Money appears to be no object for the 33 parents recently charged by federal authorities for paying bribes so that their kids could get in to elite schools like Georgetown, UCLA, and Yale.
The college admissions scandal that’s resulted in 50 people being charged in connection to a massive bribery scheme has only highlighted existing inequalities in the system.
That’s because money’s a big-time deterrent for students that can’t afford to pay for tuition. The Jack Kent Cooke Foundation released a report in 2017 that included data from a national survey. One-third of the students surveyed were high-achieving students from low-income backgrounds who said they were “discouraged” from applying to college because of the cost.
Tim Sullivan, the superintendent for the 16 schools that make up the Capitol Region Education Council, said the scandal has an impact on all CREC students because it upsets the competitive college process.
“If people are using unfair means to get an advantage in that process, it's not good for any student that either does not have the means to do that or has the means and chooses not to do something that's illegal or unethical,” Sullivan said.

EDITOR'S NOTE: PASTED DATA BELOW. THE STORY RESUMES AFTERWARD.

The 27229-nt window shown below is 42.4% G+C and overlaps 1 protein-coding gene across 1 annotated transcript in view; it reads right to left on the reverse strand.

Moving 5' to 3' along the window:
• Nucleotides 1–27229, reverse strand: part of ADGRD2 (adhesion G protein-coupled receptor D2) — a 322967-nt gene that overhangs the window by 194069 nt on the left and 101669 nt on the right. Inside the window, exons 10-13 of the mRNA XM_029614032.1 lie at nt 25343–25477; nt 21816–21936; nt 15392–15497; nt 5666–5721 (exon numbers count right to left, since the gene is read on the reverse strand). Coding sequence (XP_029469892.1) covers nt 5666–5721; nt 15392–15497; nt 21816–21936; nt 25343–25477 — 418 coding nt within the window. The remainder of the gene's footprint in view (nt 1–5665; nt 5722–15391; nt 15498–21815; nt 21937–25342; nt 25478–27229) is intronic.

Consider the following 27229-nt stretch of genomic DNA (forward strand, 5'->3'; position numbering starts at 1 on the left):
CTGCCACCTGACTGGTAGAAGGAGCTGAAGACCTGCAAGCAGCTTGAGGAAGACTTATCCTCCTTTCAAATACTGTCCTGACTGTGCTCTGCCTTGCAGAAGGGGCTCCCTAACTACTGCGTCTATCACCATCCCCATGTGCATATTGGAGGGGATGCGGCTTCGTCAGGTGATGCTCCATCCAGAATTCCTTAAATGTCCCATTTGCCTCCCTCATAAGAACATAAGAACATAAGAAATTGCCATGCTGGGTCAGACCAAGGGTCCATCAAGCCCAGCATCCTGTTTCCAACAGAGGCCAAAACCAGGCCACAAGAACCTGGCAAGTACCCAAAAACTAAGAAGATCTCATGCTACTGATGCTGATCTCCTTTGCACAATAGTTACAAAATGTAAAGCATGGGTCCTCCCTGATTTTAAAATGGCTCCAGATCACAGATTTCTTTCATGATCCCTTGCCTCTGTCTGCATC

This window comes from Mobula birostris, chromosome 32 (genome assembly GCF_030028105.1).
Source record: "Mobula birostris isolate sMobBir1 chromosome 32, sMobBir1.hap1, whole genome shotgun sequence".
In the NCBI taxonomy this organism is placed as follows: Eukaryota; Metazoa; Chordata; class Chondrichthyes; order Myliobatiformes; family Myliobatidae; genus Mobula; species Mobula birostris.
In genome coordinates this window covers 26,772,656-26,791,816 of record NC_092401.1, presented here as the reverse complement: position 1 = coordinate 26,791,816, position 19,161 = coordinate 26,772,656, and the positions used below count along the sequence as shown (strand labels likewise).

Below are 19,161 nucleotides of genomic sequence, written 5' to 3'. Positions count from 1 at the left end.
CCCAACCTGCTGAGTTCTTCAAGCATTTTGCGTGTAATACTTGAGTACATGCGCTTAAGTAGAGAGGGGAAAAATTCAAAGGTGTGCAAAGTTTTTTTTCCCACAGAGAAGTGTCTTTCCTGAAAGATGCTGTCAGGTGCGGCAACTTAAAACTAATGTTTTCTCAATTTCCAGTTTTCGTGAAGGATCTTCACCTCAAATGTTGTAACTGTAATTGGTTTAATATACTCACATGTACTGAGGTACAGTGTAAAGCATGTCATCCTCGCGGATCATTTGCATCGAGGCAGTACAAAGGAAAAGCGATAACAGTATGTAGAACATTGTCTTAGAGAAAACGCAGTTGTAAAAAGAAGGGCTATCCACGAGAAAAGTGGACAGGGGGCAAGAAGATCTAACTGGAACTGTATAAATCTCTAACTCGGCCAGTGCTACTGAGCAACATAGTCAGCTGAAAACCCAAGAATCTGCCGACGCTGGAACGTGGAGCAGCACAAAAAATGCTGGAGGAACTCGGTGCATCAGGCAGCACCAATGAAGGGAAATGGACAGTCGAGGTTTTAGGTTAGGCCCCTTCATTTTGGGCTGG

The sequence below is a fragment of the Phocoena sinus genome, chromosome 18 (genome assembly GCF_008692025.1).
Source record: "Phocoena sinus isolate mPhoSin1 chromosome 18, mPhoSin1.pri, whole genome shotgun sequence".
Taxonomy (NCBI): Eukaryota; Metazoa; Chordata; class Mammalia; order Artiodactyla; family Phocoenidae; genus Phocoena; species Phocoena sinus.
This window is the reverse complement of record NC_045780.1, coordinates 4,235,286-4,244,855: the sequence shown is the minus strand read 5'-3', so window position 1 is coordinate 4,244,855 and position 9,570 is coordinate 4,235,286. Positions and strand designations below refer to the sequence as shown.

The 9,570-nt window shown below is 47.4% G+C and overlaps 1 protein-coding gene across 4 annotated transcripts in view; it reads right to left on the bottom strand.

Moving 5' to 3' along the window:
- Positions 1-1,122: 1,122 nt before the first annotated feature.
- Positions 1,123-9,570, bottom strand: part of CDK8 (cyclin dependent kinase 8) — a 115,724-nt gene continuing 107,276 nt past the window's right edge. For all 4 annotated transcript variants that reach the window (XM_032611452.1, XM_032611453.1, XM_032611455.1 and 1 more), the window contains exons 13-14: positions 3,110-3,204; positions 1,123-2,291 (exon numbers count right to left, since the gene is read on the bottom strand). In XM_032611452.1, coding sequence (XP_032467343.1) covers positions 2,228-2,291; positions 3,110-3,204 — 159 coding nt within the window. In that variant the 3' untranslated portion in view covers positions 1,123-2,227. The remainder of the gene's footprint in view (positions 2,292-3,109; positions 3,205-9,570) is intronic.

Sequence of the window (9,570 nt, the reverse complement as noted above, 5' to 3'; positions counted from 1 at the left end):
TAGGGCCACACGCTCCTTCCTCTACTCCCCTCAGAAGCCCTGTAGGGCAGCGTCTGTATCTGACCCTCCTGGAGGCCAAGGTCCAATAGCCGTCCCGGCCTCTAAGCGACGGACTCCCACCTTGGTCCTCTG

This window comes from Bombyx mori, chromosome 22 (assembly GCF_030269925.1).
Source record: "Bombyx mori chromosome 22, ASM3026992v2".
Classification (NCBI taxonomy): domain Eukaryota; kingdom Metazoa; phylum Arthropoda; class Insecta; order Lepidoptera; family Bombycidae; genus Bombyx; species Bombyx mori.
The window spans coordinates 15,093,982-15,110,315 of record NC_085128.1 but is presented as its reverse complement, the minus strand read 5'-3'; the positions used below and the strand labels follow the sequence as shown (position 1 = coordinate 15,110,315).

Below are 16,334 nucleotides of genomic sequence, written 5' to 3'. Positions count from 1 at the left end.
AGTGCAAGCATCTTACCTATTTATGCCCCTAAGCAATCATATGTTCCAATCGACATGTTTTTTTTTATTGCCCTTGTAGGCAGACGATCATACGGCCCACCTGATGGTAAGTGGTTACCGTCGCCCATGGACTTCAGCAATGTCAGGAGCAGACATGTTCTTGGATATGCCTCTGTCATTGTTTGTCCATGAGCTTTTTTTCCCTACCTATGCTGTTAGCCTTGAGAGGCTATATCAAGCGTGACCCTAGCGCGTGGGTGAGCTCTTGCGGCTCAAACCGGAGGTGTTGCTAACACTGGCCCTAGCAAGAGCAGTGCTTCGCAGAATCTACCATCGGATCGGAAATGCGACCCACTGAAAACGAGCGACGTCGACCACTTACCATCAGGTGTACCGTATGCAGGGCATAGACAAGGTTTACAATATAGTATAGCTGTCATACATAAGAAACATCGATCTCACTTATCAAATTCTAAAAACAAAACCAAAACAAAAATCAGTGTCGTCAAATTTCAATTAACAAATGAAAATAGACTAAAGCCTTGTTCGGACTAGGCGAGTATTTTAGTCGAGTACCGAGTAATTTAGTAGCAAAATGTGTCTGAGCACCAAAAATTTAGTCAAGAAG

The deck’s already stacked against students from low-income backgrounds, according to Sullivan, because he said that the biggest barrier in front of a high-quality college education is the total cost.
“Families that can afford to pay for college have a big advantage over kids that can’t afford to pay for college,” Sullivan said. “The kids that can’t afford to pay for college are often times subject to the financial aid packages they receive, whereas kids that can afford to pay for college can pick the school that fits their needs regardless of the financial aid package.”
There are about 8,500 kids from 71 towns that go to CREC schools. Sullivan said that 52 percent of them are on free or reduced lunch.